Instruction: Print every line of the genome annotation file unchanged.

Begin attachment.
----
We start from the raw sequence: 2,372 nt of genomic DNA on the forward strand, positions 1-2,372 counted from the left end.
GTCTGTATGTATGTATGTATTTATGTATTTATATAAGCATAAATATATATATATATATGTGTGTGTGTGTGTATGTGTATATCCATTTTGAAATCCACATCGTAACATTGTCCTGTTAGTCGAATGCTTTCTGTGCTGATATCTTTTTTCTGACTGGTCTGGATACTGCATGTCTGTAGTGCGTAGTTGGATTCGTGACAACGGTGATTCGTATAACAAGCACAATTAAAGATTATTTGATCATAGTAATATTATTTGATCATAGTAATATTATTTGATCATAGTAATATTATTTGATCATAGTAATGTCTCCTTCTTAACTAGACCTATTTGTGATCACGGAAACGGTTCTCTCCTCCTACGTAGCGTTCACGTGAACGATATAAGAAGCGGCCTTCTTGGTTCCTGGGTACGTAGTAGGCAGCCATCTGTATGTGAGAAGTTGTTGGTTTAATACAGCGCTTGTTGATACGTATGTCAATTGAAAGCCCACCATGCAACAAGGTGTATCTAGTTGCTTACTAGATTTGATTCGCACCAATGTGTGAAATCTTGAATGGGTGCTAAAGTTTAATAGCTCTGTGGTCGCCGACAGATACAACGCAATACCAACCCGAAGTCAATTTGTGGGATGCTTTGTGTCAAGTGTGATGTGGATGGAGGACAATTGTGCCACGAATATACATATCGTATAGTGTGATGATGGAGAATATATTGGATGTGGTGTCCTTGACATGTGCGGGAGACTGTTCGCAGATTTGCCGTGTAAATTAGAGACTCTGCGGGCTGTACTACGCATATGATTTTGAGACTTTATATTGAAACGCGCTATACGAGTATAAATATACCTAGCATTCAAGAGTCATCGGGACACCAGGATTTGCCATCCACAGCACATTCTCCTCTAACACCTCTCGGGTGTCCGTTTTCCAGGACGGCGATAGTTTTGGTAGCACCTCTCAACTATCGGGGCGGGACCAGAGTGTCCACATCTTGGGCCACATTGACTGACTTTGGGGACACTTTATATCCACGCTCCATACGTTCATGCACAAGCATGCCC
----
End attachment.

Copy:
We start from the raw sequence: 2,372 nt of genomic DNA on the forward strand, positions 1-2,372 counted from the left end.
GTCTGTATGTATGTATGTATTTATGTATTTATATAAGCATAAATATATATATATATATGTGTGTGTGTGTGTATGTGTATATCCATTTTGAAATCCACATCGTAACATTGTCCTGTTAGTCGAATGCTTTCTGTGCTGATATCTTTTTTCTGACTGGTCTGGATACTGCATGTCTGTAGTGCGTAGTTGGATTCGTGACAACGGTGATTCGTATAACAAGCACAATTAAAGATTATTTGATCATAGTAATATTATTTGATCATAGTAATATTATTTGATCATAGTAATATTATTTGATCATAGTAATGTCTCCTTCTTAACTAGACCTATTTGTGATCACGGAAACGGTTCTCTCCTCCTACGTAGCGTTCACGTGAACGATATAAGAAGCGGCCTTCTTGGTTCCTGGGTACGTAGTAGGCAGCCATCTGTATGTGAGAAGTTGTTGGTTTAATACAGCGCTTGTTGATACGTATGTCAATTGAAAGCCCACCATGCAACAAGGTGTATCTAGTTGCTTACTAGATTTGATTCGCACCAATGTGTGAAATCTTGAATGGGTGCTAAAGTTTAATAGCTCTGTGGTCGCCGACAGATACAACGCAATACCAACCCGAAGTCAATTTGTGGGATGCTTTGTGTCAAGTGTGATGTGGATGGAGGACAATTGTGCCACGAATATACATATCGTATAGTGTGATGATGGAGAATATATTGGATGTGGTGTCCTTGACATGTGCGGGAGACTGTTCGCAGATTTGCCGTGTAAATTAGAGACTCTGCGGGCTGTACTACGCATATGATTTTGAGACTTTATATTGAAACGCGCTATACGAGTATAAATATACCTAGCATTCAAGAGTCATCGGGACACCAGGATTTGCCATCCACAGCACATTCTCCTCTAACACCTCTCGGGTGTCCGTTTTCCAGGACGGCGATAGTTTTGGTAGCACCTCTCAACTATCGGGGCGGGACCAGAGTGTCCACATCTTGGGCCACATTGACTGACTTTGGGGACACTTTATATCCACGCTCCATACGTTCATGCACAAGCATGCCC